April 10, 2000 11:35 AM PDT
Virgin trades free Net devices for personal data
- Related Stories
MSN offers free Net trial to lure subscribersApril 3, 2000
IKEA enlists friends for email publicityMarch 8, 2000
Consumer group blasts DoubleClick in report to FTCMarch 1, 2000
Email marketers try new tactics for consumer attentionFebruary 1, 2000
VirginConnect WebPlayers allow people to surf the Net and send email but can't be used for tasks such as word processing and creating spreadsheets.
The point of the program is to collect valuable consumer information for targeted ads known as direct marketing. It's an attractive and potentially lucrative arrangement for Virgin and its advertisers.
Virgin is not the only company offering free personal computers in exchange for building a reliable audience for advertisers. FreePC, DirectWeb and Gobi also have offered such services.
But Virgin's plan is more elaborate. To join the program, consumers are directed to the Virginconnectme.com Web site, where they can fill out an application for one of the devices.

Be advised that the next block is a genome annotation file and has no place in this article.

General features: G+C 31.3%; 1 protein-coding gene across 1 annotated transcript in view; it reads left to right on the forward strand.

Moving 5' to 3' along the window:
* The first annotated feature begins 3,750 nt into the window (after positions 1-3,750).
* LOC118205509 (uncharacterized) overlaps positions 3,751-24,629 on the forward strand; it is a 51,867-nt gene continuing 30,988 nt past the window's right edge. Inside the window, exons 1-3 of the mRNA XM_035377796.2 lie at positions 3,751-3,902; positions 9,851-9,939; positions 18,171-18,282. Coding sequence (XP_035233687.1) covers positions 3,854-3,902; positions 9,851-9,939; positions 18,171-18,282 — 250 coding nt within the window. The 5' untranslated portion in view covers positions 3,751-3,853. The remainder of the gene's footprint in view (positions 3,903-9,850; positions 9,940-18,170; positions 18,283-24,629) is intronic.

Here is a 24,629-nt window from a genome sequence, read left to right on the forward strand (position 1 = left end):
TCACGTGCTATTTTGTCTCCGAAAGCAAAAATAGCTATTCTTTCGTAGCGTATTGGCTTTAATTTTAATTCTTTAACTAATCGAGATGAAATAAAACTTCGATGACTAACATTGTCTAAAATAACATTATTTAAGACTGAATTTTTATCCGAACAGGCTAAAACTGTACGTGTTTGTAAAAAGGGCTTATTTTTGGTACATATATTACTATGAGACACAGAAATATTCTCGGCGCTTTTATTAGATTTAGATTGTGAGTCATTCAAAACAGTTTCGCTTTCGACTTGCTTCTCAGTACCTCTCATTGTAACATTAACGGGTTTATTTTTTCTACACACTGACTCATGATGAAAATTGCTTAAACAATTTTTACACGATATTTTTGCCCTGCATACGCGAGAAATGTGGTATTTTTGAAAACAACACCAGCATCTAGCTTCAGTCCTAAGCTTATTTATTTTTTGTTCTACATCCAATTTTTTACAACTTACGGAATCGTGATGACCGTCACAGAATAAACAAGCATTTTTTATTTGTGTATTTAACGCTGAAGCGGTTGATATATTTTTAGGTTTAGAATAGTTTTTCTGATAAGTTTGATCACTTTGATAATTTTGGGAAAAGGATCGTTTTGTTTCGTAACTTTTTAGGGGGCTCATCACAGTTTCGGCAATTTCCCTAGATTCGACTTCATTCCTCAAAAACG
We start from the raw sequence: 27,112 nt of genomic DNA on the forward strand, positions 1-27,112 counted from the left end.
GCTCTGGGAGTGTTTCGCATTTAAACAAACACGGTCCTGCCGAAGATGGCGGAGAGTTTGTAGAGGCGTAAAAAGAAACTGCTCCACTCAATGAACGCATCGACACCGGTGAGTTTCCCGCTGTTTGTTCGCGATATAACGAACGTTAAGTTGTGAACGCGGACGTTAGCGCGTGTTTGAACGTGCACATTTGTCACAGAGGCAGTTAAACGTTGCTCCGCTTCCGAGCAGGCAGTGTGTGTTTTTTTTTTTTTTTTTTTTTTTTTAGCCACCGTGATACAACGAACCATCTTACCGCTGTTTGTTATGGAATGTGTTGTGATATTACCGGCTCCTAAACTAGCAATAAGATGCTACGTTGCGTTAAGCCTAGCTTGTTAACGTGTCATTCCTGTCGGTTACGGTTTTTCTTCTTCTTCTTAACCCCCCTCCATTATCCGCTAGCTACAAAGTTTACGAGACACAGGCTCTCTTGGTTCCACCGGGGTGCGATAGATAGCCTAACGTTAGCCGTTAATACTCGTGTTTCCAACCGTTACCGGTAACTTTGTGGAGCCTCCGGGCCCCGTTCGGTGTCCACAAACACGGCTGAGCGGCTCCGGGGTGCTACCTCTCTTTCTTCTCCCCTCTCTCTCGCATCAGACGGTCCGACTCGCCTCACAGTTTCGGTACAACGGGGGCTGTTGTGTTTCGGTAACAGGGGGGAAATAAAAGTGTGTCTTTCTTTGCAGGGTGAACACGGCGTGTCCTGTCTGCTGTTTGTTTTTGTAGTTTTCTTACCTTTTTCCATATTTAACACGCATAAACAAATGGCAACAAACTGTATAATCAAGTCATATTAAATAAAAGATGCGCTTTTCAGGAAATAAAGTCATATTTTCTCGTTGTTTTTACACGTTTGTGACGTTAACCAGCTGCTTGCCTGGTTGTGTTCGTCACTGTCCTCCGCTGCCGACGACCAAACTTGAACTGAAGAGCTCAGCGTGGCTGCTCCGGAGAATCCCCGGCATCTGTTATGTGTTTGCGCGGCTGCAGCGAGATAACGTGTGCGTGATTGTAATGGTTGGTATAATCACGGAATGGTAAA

The application asks for detailed personal information such as name, address, what kind of car the person drives, whether they rent or own their home, what kind of magazines they read, and their hobbies.
Virgin vows not to give
The device, a sleek machine with a flat-panel screen, wireless keyboard and 56K modem, connects consumers to Web sites that are part of Virgin's program via music icons on the device's keys.
The first 10,000 people to sign up will get the device for a three-year rental. Internet access is free the first year and will cost about $50 a year for the subsequent two years.
In exchange, Virgin will be able to send targeted banner advertisements and emails to the consumer.